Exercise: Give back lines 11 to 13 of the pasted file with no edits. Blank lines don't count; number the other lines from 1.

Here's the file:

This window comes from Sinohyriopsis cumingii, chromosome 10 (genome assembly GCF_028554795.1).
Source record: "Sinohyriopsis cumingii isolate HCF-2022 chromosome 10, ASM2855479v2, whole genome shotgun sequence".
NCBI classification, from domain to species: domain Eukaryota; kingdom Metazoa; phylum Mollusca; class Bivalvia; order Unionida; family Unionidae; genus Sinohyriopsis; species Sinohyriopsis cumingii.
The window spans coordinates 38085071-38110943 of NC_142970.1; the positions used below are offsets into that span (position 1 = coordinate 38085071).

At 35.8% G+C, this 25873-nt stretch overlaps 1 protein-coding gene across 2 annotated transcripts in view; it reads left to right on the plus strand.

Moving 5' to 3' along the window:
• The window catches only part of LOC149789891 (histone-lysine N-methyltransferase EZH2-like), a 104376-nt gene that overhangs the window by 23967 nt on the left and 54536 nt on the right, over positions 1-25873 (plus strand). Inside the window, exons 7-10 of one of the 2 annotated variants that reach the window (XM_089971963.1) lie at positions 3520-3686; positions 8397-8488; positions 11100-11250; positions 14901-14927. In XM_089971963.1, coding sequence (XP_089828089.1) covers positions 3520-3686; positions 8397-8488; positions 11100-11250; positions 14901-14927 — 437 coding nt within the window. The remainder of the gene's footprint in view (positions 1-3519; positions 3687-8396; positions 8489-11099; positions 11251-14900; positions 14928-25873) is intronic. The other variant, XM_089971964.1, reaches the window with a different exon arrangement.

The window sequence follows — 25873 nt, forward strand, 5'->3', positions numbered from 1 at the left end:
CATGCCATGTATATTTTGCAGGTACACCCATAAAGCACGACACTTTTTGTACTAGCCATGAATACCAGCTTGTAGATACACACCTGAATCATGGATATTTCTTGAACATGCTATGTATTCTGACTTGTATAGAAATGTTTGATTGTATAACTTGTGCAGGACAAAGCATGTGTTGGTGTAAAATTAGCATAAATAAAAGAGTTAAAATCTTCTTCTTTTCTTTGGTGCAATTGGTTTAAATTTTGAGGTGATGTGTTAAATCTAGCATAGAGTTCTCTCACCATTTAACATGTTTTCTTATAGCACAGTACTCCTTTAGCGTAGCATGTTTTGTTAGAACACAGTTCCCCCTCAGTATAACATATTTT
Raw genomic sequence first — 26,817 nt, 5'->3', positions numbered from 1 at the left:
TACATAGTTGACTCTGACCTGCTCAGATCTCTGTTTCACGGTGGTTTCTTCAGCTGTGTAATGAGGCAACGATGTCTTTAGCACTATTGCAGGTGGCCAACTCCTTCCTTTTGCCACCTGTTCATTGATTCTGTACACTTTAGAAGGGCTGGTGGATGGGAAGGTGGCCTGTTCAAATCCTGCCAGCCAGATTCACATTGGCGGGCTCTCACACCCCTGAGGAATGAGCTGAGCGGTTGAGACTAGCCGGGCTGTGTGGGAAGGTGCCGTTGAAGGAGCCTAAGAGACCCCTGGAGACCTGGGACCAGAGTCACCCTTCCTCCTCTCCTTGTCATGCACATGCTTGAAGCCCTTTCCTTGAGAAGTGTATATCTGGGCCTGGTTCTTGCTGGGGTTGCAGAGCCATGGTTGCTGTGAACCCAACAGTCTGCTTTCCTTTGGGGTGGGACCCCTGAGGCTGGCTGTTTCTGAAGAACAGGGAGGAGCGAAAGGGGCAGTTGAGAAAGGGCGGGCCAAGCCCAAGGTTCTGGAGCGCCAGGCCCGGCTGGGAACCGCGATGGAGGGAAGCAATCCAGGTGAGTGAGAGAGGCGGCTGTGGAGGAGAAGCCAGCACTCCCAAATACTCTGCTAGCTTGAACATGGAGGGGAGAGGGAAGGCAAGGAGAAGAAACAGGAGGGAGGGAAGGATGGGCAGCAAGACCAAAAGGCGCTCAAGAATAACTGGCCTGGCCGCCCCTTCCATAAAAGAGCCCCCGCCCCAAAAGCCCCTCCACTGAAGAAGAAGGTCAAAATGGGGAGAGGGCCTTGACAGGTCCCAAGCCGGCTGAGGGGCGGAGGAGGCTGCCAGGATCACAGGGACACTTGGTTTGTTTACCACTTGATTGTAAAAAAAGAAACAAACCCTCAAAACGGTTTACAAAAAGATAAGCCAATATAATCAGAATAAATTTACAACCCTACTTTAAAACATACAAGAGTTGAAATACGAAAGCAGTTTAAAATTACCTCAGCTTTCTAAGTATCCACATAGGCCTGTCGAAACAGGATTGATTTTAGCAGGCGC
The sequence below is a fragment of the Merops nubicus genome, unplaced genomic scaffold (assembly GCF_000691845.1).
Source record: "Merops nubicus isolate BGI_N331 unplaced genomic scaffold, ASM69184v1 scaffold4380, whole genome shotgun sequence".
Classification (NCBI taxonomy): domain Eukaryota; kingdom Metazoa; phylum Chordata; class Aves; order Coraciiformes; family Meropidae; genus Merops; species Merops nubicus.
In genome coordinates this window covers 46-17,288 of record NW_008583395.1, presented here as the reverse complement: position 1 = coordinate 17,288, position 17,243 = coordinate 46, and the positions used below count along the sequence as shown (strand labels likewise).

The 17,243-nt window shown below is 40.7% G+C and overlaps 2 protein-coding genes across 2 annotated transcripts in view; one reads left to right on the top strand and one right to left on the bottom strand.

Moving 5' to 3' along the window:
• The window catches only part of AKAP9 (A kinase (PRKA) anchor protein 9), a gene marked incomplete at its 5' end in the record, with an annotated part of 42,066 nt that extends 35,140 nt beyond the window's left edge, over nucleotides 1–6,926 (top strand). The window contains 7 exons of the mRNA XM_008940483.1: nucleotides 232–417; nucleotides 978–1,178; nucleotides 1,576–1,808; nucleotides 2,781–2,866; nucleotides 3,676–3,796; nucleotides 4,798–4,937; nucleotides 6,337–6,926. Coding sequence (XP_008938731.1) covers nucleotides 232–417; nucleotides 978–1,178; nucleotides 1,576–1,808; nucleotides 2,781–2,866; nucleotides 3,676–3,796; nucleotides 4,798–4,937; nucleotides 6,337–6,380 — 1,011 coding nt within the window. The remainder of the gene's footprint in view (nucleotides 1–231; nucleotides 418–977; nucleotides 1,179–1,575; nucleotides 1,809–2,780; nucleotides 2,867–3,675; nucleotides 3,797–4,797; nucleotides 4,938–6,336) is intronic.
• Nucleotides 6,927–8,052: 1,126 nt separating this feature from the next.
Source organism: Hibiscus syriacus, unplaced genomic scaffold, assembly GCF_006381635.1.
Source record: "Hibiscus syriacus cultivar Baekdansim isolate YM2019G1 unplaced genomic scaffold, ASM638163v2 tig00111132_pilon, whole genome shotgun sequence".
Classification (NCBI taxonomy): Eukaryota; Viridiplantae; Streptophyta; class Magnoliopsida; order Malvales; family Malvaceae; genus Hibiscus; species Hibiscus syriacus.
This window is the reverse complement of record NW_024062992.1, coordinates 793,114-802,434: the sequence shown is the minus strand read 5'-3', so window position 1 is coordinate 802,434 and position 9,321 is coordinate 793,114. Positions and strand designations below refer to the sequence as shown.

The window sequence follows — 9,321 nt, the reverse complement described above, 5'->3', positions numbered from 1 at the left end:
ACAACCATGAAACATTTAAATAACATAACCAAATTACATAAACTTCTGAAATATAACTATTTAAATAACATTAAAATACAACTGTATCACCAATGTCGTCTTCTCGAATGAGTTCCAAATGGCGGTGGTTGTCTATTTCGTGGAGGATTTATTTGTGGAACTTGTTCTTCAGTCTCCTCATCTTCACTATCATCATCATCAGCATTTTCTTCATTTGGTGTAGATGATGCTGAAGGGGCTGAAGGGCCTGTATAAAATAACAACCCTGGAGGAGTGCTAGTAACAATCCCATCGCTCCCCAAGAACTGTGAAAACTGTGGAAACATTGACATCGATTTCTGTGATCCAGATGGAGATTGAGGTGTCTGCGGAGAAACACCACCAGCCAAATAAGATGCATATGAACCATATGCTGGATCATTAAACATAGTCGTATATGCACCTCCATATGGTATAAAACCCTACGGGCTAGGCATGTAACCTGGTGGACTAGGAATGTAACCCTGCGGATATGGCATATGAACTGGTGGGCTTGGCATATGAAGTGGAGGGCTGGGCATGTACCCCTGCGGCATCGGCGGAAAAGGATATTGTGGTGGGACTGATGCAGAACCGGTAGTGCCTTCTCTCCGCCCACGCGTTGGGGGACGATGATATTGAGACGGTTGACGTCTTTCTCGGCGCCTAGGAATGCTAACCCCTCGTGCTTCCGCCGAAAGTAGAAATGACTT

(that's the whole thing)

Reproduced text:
TACATAGTTGACTCTGACCTGCTCAGATCTCTGTTTCACGGTGGTTTCTTCAGCTGTGTAATGAGGCAACGATGTCTTTAGCACTATTGCAGGTGGCCAACTCCTTCCTTTTGCCACCTGTTCATTGATTCTGTACACTTTAGAAGGGCTGGTGGATGGGAAGGTGGCCTGTTCAAATCCTGCCAGCCAGATTCACATTGGCGGGCTCTCACACCCCTGAGGAATGAGCTGAGCGGTTGAGACTAGCCGGGCTGTGTGGGAAGGTGCCGTTGAAGGAGCCTAAGAGACCCCTGGAGACCTGGGACCAGAGTCACCCTTCCTCCTCTCCTTGTCATGCACATGCTTGAAGCCCTTTCCTTGAGAAGTGTATATCTGGGCCTGGTTCTTGCTGGGGTTGCAGAGCCATGGTTGCTGTGAACCCAACAGTCTGCTTTCCTTTGGGGTGGGACCCCTGAGGCTGGCTGTTTCTGAAGAACAGGGAGGAGCGAAAGGGGCAGTTGAGAAAGGGCGGGCCAAGCCCAAGGTTCTGGAGCGCCAGGCCCGGCTGGGAACCGCGATGGAGGGAAGCAATCCAGGTGAGTGAGAGAGGCGGCTGTGGAGGAGAAGCCAGCACTCCCAAATACTCTGCTAGCTTGAACATGGAGGGGAGAGGGAAGGCAAGGAGAAGAAACAGGAGGGAGGGAAGGATGGGCAGCAAGACCAAAAGGCGCTCAAGAATAACTGGCCTGGCCGCCCCTTCCATAAAAGAGCCCCCGCCCCAAAAGCCCCTCCACTGAAGAAGAAGGTCAAAATGGGGAGAGGGCCTTGACAGGTCCCAAGCCGGCTGAGGGGCGGAGGAGGCTGCCAGGATCACAGGGACACTTGGTTTGTTTACCACTTGATTGTAAAAAAAGAAACAAACCCTCAAAACGGTTTACAAAAAGATAAGCCAATATAATCAGAATAAATTTACAACCCTACTTTAAAACATACAAGAGTTGAAATACGAAAGCAGTTTAAAATTACCTCAGCTTTCTAAGTATCCACATAGGCCTGTCGAAACAGGATTGATTTTAGCAGGCGC
The sequence below is a fragment of the Merops nubicus genome, unplaced genomic scaffold (assembly GCF_000691845.1).
Source record: "Merops nubicus isolate BGI_N331 unplaced genomic scaffold, ASM69184v1 scaffold4380, whole genome shotgun sequence".